No menu items!
62.6 F
San Jose
Wednesday, June 12, 2024

Dominical’s Water Crisis: The Shocking Truth Behind the Illegal Development Project

Greed, corruption, land exploitation, and water shortages… these may sound like themes from Roman Polanski’s Chinatown, but the residents of Dominical will tell you that these issues are a reality in their own backyard. This situation is indicative of a larger trend in Costa Rica, where developers openly flaunt environmental laws with little to no consequences for their actions.

While El Niño brought lower than normal rainfall to Costa Rica at the beginning of 2024, members of the community in Dominical claim that it is not the weather phenomenon, but rather a development project in the mountains that has caused a series of extended water shortages – the longest of which, on March 22, lasted over 10 hours.

Even though Costa Rican law explicitly states that development projects cannot interfere with water supplies, attempts to notify the authorities of the issue in Dominical seemed to be futile. Multiple complaints or denuncias were made through the Ministry of Environment and Energy (MINAE) Integrated System for Processing and Attention to Environmental Complaints (SITADA), but there were reportedly no responses.

This led residents to take matters into their own hands by creating a coalition of community members, informally called Water Issues Dominical, to raise awareness of the development project and how it was affecting their water supply. By using flyers to inform home and business owners in town of what was going on, only then were the residents able to raise concern to collectively pressure the landowners and effectively put a halt to the project. However, according to members of the committee, the community is still dealing with the aftermath of the illegal development.

The water supplying Dominical originates from a series of natural springs in the mountains above town. These springs are situated on a parcel of land, about 650,000 square meters, and for 80 years this land was owned by a family who allowed the community access to the water source. The water was later “donated” in 2008 to the community and management of the water supply was effectively taken over by the Costa Rican Institute of Aqueducts and Sewers (AyA).

Dominical Costa Rica Water Crisis
Deforested area in mountains above Dominical – provided by Water Issues Dominical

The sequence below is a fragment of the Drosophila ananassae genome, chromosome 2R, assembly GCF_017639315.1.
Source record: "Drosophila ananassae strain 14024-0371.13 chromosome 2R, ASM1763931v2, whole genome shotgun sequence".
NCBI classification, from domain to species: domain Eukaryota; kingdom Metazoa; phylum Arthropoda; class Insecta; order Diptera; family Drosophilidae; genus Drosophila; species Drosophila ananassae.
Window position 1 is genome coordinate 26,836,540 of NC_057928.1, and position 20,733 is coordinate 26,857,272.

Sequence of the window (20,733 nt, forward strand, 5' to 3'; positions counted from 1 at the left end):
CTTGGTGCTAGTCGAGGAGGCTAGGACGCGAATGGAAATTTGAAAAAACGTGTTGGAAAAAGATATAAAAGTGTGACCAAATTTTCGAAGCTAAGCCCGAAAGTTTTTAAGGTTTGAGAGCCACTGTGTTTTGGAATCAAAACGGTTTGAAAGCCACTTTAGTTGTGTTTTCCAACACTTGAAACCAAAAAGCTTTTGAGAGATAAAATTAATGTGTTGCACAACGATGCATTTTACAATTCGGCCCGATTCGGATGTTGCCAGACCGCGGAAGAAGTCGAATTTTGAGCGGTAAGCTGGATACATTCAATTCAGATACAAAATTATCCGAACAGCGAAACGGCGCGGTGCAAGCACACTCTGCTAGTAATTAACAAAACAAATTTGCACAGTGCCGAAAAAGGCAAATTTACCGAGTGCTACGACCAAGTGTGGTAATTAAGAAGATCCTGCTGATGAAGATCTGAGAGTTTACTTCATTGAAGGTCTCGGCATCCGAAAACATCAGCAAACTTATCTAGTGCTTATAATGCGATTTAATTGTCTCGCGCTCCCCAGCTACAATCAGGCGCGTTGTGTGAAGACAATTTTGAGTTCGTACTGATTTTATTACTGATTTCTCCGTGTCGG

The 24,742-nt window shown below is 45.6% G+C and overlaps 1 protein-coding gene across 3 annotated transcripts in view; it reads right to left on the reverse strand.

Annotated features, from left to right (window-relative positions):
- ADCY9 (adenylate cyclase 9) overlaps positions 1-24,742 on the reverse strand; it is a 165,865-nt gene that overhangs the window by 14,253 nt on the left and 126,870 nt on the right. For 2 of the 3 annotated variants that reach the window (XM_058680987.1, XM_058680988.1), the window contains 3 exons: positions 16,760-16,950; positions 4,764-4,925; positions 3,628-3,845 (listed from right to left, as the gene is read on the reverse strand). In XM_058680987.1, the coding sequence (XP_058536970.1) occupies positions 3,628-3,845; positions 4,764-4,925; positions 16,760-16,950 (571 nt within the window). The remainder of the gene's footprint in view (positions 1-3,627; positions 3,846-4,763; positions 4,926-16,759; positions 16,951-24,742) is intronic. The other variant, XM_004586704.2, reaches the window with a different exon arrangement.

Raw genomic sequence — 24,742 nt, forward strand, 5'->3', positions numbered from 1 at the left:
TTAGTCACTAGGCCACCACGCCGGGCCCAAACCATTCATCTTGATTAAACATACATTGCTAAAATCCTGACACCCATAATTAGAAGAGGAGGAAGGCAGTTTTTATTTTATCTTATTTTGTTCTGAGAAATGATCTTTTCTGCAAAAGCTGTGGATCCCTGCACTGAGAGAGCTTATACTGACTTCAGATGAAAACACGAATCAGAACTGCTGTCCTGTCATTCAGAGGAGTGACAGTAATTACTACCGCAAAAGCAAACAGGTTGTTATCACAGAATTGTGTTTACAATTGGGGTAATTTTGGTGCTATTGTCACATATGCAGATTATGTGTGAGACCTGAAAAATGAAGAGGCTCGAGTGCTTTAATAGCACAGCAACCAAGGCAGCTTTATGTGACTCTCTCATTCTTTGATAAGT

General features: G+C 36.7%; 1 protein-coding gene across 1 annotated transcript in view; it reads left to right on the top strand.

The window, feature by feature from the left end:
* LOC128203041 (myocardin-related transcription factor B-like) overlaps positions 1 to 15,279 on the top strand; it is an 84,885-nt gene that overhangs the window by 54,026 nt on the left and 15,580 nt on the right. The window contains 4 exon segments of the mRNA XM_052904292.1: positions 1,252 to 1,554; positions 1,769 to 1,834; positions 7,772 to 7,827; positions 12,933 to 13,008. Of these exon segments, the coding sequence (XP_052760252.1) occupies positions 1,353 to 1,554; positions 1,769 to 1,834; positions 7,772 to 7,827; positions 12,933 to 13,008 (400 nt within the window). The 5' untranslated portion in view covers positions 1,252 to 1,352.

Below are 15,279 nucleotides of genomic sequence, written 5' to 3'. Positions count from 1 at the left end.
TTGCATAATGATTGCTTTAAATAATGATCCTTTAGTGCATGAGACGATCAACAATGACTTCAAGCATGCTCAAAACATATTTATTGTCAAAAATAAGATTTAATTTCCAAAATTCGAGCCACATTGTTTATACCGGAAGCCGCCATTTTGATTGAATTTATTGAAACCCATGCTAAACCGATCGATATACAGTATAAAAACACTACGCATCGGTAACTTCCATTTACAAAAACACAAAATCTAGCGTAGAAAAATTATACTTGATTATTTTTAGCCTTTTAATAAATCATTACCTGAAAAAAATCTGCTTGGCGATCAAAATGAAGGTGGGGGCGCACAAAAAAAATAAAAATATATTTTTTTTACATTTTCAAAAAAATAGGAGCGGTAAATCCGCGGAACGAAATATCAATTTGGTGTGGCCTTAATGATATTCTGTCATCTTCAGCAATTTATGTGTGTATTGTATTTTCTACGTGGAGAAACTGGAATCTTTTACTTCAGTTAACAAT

The manner in which this water becomes available for consumption in the town of Dominical is through an old-fashioned treatment system, in which the source water first flows down to a tank. It then passes through a filter where sand and other organic matter are removed before it enters a second holding tank.

After that, chlorine is added to kill bacteria, but not so much to impact the taste and smell of the water itself. Many of the long-time residents of Dominical will say that this old-school system has provided them with some of the cleanest and best water in all of Costa Rica.

Several years back, the owners of the parcel that contained the springs died and the land changed hands a couple of times. According to the Water Issues Dominical committee, the most recent owners used a local who hired Nicaraguan workers to carry out the work of illegally clear-cutting a swath of trees. When AyA instructed them to stop, the workers continued felling trees using axes, rather than chainsaws, presumably because they make less noise.

All this was done in the area where the springs that feed Dominical’s water supply are located. Costa Rican law states that all water belongs to the government, whether it be ocean, river, estuary, lake, spring, or even groundwater and no land can be altered within 200 meters from sources of water that serve a public water system. These government-created protection zones exist because having healthy tree coverage is important to clean drinking water.

Trees cut down by axes - provided by Water Issues Dominical
Trees cut down by axes – provided by Water Issues Dominical

A reduction in vegetation, due to the felling of trees, causes more erosion, leading to excess sediment entering the streams and rivers. When this water reaches the water treatment system, the increased sedimentation means the system has to be shut off in order for the particles to settle. During this time, the only source of water for consumption comes from the second holding tank, which does not provide enough water to supply the town for an extended period of time.

It may take hours for the sediments to settle and for the system to start working again. This all means that in the meantime, homes and businesses are without water. According to AyA, this is exactly what has been happening to Dominical’s water supply.